Fasting fewer than 13 hours per night may increase risk of disease recurrence in women with early-stage breast cancer, a new study finds. UC San Diego researchers say their results, combined with recent animal research, suggest longer fasting times during sleep protect against inflammation, abnormal glucose metabolism, and weight gain, all of which are associated with worse outcomes following cancer. Counterintuitively, it also found no relationship between shorter nighttime fasting and an increased risk of early death.

In developed countries, including the United States, breast cancer is the second most common cause of cancer deaths among women, whereas in developing countries it holds the top spot. A great deal of research has focused on specific diets to prevent cancer, and it is often presumed healthy eating can improve breast cancer outcomes, yet investigations of specific foods, food groups, and dietary patterns have provided mixed results. And, though they may appear sound, these theories have not yet been proven.

Still, researchers continue to spin theories. The latest to emerge suggests that when we eat matters, and it’s the focus of the current study.

Is Timing Everything?

In recent studies conducted on mice, researchers demonstrated that a 16-hour bedtime fasting regimen protects mice on a high-fat diet from abnormal glucose metabolism, inflammation, and weight gain. Considering these experiments, Dr. Ruth E. Patterson of UC San Diego and her co-authors examined whether the duration of nighttime fasting could predict a breast cancer prognosis in women. Specifically, their study looked at tumors that had not yet spread beyond the breast and lymph nodes as well as invasive (spreading) breast cancer during an average of 7.3 years of following up with patients. The team also investigated the total number of deaths from breast cancer, or any cause, during an average 11.4 years of surveillance.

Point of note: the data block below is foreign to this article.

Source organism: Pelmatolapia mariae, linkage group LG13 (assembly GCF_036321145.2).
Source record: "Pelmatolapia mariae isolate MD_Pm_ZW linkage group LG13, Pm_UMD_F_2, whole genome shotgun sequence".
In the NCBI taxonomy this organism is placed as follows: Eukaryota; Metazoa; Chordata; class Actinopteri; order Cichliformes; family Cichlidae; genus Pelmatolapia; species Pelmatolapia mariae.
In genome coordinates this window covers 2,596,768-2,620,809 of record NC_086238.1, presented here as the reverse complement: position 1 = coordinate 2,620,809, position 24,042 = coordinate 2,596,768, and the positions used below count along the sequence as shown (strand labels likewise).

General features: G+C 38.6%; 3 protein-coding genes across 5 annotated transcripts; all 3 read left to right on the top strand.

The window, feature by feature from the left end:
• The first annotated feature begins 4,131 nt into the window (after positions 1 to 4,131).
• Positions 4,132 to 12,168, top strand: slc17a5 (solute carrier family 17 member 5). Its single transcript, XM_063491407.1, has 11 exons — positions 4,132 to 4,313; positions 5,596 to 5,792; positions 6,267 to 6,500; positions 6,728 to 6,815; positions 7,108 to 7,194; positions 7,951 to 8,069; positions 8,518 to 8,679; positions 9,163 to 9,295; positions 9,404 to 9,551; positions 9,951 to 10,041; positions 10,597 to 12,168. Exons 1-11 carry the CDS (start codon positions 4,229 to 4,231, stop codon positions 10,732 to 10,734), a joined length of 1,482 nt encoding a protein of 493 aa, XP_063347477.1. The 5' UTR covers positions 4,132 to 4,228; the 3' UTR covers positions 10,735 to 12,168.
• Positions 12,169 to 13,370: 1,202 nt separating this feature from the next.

For data, they looked to the Women’s Healthy Eating and Living Study. From 1995 to 2007, researchers had collected data from 2,413 women with early-stage breast cancer who, at diagnosis, ranged in age from 27 to 70 (an average age of 52.4). None of the participants had diabetes, and their average nightly fasting lasted 12.5 hours. Importantly, all their diet information was self-reported, and therefore may not be as precise as possible.

Analyzing the total data, Patterson and her colleagues discovered a decided relationship between eating before bedtime and cancer outcomes. The women who fasted fewer than 13 hours each night appeared to have a 36 percent higher risk for recurrence of breast cancer compared to the women who didn’t eat for 13 hours or more. Despite this negative cancer outcome, the researchers discovered shorter nightly fasting was not associated with a higher risk of death from either breast cancer or any other cause.

Poring over the details, the researchers also found each two-hour increase in nightly fasting was associated with a longer duration of nighttime sleeping and lower hemoglobin A1c levels, a measurement of blood sugar — lower levels indicate less risk of diabetes.

Though more experiments are needed to test these results, the researchers believe their findings have important implications, and concluded by noting a prolonged nightly fast could “potentially reduce the risk of type 2 diabetes, cardiovascular disease, and other cancers.” Prolong your fast; it’s worth a try.

Source: Marinac CR, Nelson SH, Breen CI, et al. Prolonged Nightly Fasting and Breast Cancer Prognosis. JAMA Oncology. 2016.